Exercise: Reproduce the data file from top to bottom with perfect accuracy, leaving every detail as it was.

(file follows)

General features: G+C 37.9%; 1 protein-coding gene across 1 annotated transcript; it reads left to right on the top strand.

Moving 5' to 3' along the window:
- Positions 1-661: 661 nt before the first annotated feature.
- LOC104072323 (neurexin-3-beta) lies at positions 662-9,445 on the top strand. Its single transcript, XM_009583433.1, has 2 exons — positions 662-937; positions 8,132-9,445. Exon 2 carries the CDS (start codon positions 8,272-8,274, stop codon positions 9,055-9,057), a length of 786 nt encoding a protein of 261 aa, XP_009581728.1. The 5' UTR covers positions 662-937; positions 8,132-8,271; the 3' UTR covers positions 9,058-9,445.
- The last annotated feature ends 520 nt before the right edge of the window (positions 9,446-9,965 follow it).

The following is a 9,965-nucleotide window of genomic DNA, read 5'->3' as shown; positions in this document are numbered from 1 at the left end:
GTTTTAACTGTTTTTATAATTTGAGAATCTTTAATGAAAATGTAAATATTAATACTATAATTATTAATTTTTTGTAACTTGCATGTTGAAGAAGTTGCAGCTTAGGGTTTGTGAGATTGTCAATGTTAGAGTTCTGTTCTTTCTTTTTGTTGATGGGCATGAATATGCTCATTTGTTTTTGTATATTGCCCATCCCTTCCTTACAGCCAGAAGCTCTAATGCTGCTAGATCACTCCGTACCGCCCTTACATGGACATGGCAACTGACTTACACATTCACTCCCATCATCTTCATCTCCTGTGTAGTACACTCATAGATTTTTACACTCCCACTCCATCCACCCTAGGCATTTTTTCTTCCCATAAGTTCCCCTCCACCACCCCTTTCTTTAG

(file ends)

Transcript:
General features: G+C 37.9%; 1 protein-coding gene across 1 annotated transcript; it reads left to right on the top strand.

Moving 5' to 3' along the window:
- Positions 1-661: 661 nt before the first annotated feature.
- LOC104072323 (neurexin-3-beta) lies at positions 662-9,445 on the top strand. Its single transcript, XM_009583433.1, has 2 exons — positions 662-937; positions 8,132-9,445. Exon 2 carries the CDS (start codon positions 8,272-8,274, stop codon positions 9,055-9,057), a length of 786 nt encoding a protein of 261 aa, XP_009581728.1. The 5' UTR covers positions 662-937; positions 8,132-8,271; the 3' UTR covers positions 9,058-9,445.
- The last annotated feature ends 520 nt before the right edge of the window (positions 9,446-9,965 follow it).

The following is a 9,965-nucleotide window of genomic DNA, read 5'->3' as shown; positions in this document are numbered from 1 at the left end:
GTTTTAACTGTTTTTATAATTTGAGAATCTTTAATGAAAATGTAAATATTAATACTATAATTATTAATTTTTTGTAACTTGCATGTTGAAGAAGTTGCAGCTTAGGGTTTGTGAGATTGTCAATGTTAGAGTTCTGTTCTTTCTTTTTGTTGATGGGCATGAATATGCTCATTTGTTTTTGTATATTGCCCATCCCTTCCTTACAGCCAGAAGCTCTAATGCTGCTAGATCACTCCGTACCGCCCTTACATGGACATGGCAACTGACTTACACATTCACTCCCATCATCTTCATCTCCTGTGTAGTACACTCATAGATTTTTACACTCCCACTCCATCCACCCTAGGCATTTTTTCTTCCCATAAGTTCCCCTCCACCACCCCTTTCTTTAG